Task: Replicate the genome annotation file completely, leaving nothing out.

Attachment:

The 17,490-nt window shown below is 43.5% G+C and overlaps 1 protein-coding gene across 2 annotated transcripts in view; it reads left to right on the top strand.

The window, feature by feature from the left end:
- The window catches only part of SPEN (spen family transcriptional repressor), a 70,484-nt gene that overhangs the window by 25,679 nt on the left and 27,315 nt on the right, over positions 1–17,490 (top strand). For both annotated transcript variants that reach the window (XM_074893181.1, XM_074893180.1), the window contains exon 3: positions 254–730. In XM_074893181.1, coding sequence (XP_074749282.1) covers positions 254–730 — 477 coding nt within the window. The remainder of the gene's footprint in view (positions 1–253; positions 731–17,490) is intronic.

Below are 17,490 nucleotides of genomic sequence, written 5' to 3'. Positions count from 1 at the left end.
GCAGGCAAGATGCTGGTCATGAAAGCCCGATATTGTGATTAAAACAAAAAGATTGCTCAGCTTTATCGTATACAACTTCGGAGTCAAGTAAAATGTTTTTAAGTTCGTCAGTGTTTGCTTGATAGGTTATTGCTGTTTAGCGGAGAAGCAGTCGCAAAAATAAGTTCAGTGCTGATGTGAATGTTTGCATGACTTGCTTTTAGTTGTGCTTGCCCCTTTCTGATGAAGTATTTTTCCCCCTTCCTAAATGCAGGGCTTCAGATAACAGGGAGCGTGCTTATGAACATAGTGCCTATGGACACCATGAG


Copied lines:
The 17,490-nt window shown below is 43.5% G+C and overlaps 1 protein-coding gene across 2 annotated transcripts in view; it reads left to right on the top strand.

The window, feature by feature from the left end:
- The window catches only part of SPEN (spen family transcriptional repressor), a 70,484-nt gene that overhangs the window by 25,679 nt on the left and 27,315 nt on the right, over positions 1–17,490 (top strand). For both annotated transcript variants that reach the window (XM_074893181.1, XM_074893180.1), the window contains exon 3: positions 254–730. In XM_074893181.1, coding sequence (XP_074749282.1) covers positions 254–730 — 477 coding nt within the window. The remainder of the gene's footprint in view (positions 1–253; positions 731–17,490) is intronic.

Below are 17,490 nucleotides of genomic sequence, written 5' to 3'. Positions count from 1 at the left end.
GCAGGCAAGATGCTGGTCATGAAAGCCCGATATTGTGATTAAAACAAAAAGATTGCTCAGCTTTATCGTATACAACTTCGGAGTCAAGTAAAATGTTTTTAAGTTCGTCAGTGTTTGCTTGATAGGTTATTGCTGTTTAGCGGAGAAGCAGTCGCAAAAATAAGTTCAGTGCTGATGTGAATGTTTGCATGACTTGCTTTTAGTTGTGCTTGCCCCTTTCTGATGAAGTATTTTTCCCCCTTCCTAAATGCAGGGCTTCAGATAACAGGGAGCGTGCTTATGAACATAGTGCCTATGGACACCATGAG